“If some plan of reconciliation be not devised, we are at the mercy of the infidel, who, in spite of all our protests and reasonings, will not fail to prejudice the cause of revelation, by appeals to persons of education and influence, setting before them the physical facts and conclusions, and telling them that their religious instructors refuse to listen to them, and instead of showing them that the inspired narrative is not opposed to actual plienomena, would at once stop investigation as heretical and blasphemous.”-Pp. 313, 314. to that chapter. To pronounce the history there given a fiction, because of its representation that the heavens, the earth, and the sea and all that in them is, were created in six days, is to make it logically necessary to deny the inspiration of every other part of the book, and of the law that is associated with it; as that representation was expressly reaffirmed by the Most High himself at Sinai, incorporated in the law of the sabbath, and presented as the reason of the consecration of that day to rest; and was renewed again to Moses, on delivering to him the tables on which it was written. “Six days shalt thou labor and do all thy work; but the seventh day is the sabbath of the Lord thy God : in it thou shalt not do any work, thou, nor thy son, nor thy daughter, thy manservant, nor thy maid-servant, nor thy cattle, nor the stranger that is within thy gates: For in six days the Lord made heaven and earth, the sea and all that in them is, and rested the seventh day, and hallowed it.” Exodus xx. 11. “Wherefore the children of Israel shall keep the sabbath to observe the sabbath throughout their generations, a perpetual covenant, a sign between me and the children of Israel for ever; for in six days the Lord made heaven and earth, and on the seventh day he rested and was refreshed.” Exodus xxxi. 16, 17. It is incredible that God should have thus with his own voice repeated that declaration on his revealing himself in glory to the Israelitish people at Sinai, and institution of the law, and graven it with his own finger on the tables of stone, if it was not true; if it were such a sheer and enormous error as modern geology represents. It is impossible from his rectitude. There would then have been no conceivable motive for founding the institution of the sabbath on such a reason. As he had a perfect right to establish it, independently of the consideration whether he created the world and its vegetable and animal races in six days, or any other period, why should he offer his having accomplished it in six days, and rested the seventh, as the reason of his consecrating the seventh as a day of rest, unless he had actually wrought it in those six days ? It is infinitely impossible that he should have renewed and ratified that declaration in so solemn a manner, and made it an element of his legislation that was for ever to be kept before the eyes of mankind, if, as geology teaches, it is confuted by his natural works, that are equally open to their inspection ; if the strata of the earth which they were soon to explore and read, contain a record which shows that the date of the creation was innumerable ages earlier. It would have been to overthrow his authority, instead of establishing it. If, then, as geology contends, the record on the table of the law is convicted of falsehood by another record which he has graven in ineffaceable characters on the strata of the earth, it is impossible that the law can have proceeded from him, and the whole system of legislation associated with it must, like the first chapter of Genesis, be rejected as a fiction. To suppose it can be otherwise, is to suppose that he has, in the most momentous act of his administration, proclaimed a falsehood which was soon to be detected by his creatures, and place them under an inevitable necessity of distrusting his truth, his uprightness, and his wisdom.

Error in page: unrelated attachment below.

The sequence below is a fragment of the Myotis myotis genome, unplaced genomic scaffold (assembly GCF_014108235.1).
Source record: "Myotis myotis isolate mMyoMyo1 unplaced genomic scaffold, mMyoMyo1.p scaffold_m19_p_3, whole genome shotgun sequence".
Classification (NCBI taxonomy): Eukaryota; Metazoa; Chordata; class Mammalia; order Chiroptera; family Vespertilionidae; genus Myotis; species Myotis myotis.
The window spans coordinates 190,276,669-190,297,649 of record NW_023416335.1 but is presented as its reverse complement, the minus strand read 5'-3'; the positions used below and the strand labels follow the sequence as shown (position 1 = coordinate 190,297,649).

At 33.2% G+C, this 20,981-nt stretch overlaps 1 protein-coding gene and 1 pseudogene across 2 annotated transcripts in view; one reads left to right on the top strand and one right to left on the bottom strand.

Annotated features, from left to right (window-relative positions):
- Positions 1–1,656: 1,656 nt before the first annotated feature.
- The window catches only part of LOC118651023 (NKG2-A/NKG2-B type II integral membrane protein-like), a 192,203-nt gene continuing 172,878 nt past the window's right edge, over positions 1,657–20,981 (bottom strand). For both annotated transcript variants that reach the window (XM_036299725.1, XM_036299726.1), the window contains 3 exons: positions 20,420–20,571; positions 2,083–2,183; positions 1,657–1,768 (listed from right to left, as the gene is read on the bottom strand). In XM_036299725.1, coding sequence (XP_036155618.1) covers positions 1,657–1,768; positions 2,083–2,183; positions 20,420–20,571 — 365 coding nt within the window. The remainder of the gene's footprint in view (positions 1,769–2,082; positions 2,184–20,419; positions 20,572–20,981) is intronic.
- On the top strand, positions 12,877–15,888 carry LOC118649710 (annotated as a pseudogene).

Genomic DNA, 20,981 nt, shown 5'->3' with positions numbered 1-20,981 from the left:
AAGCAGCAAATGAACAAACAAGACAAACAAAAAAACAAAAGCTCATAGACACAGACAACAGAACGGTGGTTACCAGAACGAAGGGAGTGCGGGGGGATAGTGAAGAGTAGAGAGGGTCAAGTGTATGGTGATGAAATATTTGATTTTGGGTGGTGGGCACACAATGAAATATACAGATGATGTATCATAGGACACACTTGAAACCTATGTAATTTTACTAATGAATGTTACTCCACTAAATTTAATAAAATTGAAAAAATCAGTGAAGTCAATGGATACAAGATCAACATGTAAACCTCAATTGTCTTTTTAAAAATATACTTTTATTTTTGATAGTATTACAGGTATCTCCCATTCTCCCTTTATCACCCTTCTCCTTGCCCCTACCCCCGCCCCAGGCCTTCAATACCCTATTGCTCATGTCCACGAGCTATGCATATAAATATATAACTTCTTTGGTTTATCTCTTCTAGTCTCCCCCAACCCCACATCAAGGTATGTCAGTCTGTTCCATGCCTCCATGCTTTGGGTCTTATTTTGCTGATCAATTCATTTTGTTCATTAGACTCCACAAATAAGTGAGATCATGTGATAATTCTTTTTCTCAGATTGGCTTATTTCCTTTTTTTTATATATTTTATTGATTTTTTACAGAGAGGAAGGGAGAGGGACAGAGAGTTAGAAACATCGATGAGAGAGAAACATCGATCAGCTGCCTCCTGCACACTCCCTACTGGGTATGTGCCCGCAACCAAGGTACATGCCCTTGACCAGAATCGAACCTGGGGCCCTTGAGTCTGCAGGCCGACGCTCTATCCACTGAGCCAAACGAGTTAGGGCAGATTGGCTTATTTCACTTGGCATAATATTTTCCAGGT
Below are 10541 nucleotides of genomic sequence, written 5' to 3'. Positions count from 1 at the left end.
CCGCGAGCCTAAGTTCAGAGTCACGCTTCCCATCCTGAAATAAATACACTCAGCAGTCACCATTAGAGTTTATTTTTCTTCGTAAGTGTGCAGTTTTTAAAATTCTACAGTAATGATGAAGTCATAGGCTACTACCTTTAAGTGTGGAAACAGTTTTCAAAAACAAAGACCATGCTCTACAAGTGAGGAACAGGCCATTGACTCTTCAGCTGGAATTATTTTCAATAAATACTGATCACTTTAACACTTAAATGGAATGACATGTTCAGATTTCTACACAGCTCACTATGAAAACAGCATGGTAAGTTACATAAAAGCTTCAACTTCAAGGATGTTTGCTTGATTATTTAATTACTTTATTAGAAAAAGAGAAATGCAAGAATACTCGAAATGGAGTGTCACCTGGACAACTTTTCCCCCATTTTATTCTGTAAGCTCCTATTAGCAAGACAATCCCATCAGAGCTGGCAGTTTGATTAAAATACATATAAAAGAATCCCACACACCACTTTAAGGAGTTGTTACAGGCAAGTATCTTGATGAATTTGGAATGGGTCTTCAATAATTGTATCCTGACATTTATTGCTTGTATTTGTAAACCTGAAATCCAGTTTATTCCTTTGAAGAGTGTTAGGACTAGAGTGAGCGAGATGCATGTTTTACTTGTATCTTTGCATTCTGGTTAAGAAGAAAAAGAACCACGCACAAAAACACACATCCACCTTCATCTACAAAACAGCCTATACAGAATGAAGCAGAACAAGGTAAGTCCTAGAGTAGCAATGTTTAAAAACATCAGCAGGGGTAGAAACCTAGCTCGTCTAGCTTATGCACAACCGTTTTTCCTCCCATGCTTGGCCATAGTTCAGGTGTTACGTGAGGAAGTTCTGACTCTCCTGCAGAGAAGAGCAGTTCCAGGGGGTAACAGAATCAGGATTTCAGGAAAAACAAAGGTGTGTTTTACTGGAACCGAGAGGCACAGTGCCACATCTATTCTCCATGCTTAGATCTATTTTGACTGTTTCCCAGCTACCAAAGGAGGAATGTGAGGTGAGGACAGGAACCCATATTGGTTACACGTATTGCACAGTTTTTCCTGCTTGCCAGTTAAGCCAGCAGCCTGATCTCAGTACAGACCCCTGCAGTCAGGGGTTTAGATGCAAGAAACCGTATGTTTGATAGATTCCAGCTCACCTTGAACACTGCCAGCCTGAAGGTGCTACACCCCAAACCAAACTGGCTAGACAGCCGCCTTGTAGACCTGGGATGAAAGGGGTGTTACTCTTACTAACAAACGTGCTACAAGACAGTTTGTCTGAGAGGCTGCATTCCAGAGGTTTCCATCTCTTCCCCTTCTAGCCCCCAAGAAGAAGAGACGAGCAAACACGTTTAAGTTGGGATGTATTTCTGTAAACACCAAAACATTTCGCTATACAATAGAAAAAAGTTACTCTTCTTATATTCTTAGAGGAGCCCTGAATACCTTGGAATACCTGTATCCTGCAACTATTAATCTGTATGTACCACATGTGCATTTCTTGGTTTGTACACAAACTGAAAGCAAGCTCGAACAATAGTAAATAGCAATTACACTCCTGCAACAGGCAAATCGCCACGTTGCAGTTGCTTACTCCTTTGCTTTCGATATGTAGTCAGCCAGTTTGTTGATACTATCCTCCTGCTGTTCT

Nor does that conclusion terminate at this point. If that announcement from Sinai, and ratification of the history of the creation given in Genesis, is held to be a fiction, it must of necessity lead to the rejection of the whole Pentateuch as a fabrication. If, without any conceivable motive, and against every consideration that would govern a wise and holy being, a misrepresentation so stupendous, and so sure to be detected and exposed, is incorporated in the decalogue itself, both as it is represented to have been pronounced by the Almighty Lawgiver, and written by him on the tables of stone, what certainty can be felt that any of the other recitals or declarations are not equally false? If no trust is to be placed in the awful attestations which God is represented to have given to that part of the law, no other attestations which he is said to have given the other enactments and institutions can be entitled to reliance. Neither visible theophanies, audible voices, miracles, nor pro